The Biden administration has cut off communication with the anti-Taliban resistance group the National Resistance Front since the Taliban took control of Afghanistan nearly two weeks ago, according to a report.
Ali Nazary, the head of foreign relations for the group, told the Washington Examiner that while he “tried to reach out,” they haven’t received any response from the Biden administration.
“We don’t see an interest at the moment for the resistance,” he said, adding that the resistance’s hold in Panjshir, the northeastern province of Afghanistan, could have been used to keep those stuck in Kabul safe.
“They know I’m here, But we haven’t received any interest,” he said, revealing that the last time he spoke with the White House was several months ago.
“We haven’t received any invitation. We haven’t received any requests. It is surprising to us that this is the only resistance against the Taliban, the only force left against terrorism, the only force that providing safe haven for thousands…but they haven’t given this option any consideration.”
The lack of communication comes as the Biden administration grapples with completing the US troop withdrawal by Aug. 31 and evacuating as many Americans and Afghan allies as possible before then.
Evacuation efforts were paused on Thursday after a bombing attack near the Kabul airport killed almost 100 people, including 13 US servicemembers. Evacuation flights resumed Friday morning.
President Joe Biden blamed ISIS for the deadly bombings, vowing to respond with “force and precision.”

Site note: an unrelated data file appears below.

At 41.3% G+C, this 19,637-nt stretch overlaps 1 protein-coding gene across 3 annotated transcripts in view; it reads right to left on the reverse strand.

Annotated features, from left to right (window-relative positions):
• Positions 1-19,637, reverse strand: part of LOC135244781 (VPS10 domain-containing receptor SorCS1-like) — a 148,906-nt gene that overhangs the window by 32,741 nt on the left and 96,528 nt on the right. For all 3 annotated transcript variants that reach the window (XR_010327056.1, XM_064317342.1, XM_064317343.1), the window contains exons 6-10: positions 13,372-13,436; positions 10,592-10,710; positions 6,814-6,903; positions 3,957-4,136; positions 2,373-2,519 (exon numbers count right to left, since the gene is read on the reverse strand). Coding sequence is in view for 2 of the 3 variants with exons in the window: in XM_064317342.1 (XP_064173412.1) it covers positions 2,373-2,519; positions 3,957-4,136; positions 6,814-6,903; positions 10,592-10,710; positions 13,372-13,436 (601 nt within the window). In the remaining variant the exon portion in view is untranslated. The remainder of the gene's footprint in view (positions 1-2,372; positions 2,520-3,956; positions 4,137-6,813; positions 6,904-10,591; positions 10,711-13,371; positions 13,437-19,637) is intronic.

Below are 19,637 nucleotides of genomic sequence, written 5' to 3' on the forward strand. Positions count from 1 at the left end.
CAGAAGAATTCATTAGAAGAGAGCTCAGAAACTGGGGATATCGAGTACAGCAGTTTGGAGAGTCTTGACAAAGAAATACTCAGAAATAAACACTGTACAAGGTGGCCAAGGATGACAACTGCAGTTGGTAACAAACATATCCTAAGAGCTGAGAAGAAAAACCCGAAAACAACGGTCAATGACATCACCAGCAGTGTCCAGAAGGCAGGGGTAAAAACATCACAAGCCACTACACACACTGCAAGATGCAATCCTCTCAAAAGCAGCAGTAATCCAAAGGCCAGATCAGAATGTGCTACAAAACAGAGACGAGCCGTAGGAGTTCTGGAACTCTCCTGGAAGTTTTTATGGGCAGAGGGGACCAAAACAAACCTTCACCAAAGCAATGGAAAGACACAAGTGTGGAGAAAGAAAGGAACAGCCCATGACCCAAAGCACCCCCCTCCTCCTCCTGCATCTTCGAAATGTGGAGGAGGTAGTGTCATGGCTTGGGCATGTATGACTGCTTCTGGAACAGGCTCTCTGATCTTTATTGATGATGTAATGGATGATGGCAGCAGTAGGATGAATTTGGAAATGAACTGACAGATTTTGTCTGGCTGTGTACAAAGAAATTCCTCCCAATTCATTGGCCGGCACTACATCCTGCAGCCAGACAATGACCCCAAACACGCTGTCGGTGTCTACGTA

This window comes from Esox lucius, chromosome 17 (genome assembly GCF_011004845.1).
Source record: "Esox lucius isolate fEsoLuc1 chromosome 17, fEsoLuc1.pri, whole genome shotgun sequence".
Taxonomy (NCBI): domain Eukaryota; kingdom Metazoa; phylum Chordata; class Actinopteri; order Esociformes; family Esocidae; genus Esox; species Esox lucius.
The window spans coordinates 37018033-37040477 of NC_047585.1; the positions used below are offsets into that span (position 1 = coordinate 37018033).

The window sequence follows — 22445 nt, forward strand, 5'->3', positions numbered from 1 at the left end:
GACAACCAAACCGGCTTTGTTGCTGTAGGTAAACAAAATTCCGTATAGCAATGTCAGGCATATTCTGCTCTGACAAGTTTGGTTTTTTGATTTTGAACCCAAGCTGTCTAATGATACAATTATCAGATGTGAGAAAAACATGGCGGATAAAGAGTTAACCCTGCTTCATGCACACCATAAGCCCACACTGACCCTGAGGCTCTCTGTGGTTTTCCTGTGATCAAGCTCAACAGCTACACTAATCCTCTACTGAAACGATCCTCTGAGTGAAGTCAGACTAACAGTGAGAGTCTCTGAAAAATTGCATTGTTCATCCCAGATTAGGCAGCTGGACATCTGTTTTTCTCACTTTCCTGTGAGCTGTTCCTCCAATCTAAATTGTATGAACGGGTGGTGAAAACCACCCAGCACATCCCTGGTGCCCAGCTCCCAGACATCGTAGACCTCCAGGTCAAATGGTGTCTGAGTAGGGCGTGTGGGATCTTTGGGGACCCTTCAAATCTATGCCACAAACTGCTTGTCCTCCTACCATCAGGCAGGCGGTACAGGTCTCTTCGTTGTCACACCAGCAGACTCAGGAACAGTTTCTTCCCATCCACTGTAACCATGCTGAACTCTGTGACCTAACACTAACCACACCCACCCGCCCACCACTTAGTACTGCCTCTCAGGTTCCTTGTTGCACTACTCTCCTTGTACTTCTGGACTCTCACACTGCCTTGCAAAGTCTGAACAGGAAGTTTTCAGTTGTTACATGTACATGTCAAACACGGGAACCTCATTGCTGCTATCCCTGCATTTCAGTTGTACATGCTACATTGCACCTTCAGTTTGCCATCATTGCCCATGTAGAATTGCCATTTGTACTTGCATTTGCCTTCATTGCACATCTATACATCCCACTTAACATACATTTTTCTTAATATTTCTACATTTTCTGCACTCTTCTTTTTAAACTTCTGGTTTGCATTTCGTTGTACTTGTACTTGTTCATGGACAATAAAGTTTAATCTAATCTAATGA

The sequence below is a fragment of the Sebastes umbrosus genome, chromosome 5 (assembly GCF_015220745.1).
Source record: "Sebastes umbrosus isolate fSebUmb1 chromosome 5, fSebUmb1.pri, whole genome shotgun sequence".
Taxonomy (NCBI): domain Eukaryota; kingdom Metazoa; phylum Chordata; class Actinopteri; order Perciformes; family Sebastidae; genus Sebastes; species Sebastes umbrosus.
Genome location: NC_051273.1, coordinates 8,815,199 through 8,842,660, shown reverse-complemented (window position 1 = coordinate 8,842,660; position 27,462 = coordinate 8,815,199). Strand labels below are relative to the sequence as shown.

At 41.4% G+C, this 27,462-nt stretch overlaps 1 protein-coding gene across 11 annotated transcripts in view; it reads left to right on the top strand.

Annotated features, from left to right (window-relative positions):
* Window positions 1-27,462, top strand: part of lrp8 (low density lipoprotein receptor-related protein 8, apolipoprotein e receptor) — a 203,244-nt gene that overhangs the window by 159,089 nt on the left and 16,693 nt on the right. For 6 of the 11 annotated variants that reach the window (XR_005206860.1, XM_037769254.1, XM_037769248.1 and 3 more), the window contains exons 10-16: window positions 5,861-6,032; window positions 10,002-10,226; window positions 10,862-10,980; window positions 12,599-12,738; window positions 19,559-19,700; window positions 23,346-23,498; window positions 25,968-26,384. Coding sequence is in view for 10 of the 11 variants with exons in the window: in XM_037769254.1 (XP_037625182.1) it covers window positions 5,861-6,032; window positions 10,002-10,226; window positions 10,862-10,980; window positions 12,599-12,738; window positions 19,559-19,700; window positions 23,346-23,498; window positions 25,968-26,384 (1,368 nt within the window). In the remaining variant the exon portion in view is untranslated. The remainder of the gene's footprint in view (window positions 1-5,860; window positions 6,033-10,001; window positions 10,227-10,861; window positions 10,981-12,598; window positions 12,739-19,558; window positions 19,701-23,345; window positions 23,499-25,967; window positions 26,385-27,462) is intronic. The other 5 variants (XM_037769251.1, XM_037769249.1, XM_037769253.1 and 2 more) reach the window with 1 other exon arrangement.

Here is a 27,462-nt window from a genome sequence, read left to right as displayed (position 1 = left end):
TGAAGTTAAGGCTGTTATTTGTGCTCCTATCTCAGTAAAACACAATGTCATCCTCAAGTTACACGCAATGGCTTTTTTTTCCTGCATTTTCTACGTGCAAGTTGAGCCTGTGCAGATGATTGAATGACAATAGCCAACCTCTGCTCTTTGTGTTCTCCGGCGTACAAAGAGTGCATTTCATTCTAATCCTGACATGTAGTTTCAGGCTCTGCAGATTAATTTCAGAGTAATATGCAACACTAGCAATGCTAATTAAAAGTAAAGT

“We will not be deterred by terrorists. We will not let them stop our mission. We will continue the evacuation,” Biden said Thursday evening.
“To those who carried out this attack, as well as anyone who wishes America harm, know this: We will not forgive. We will not forget. We will hunt you down and make you pay… We will respond with force and precision at our time and the place we choose and the moment of our choosing.”
For those who cannot leave the country before the withdrawal deadline, Nazary suggested they be sent to Panjshir for safety.
“We believe the latest development with the suicide bombings makes out case stronger because we’ve been warning the current administration, we’ve been warning all our Western partners…that international terrorism is stronger compared to 2001,” he said. “It shouldn’t be ignored.”
As of Friday, the US has evacuated approximately 105,000 people, including Americans and Afghan allies, since Aug. 14, a White House official said. Around 1,500 Americans are expected to still be in the country, however an exact number has not been released as US citizens are not required to register with the government.
The White House did not immediately respond to The Post’s request for comment.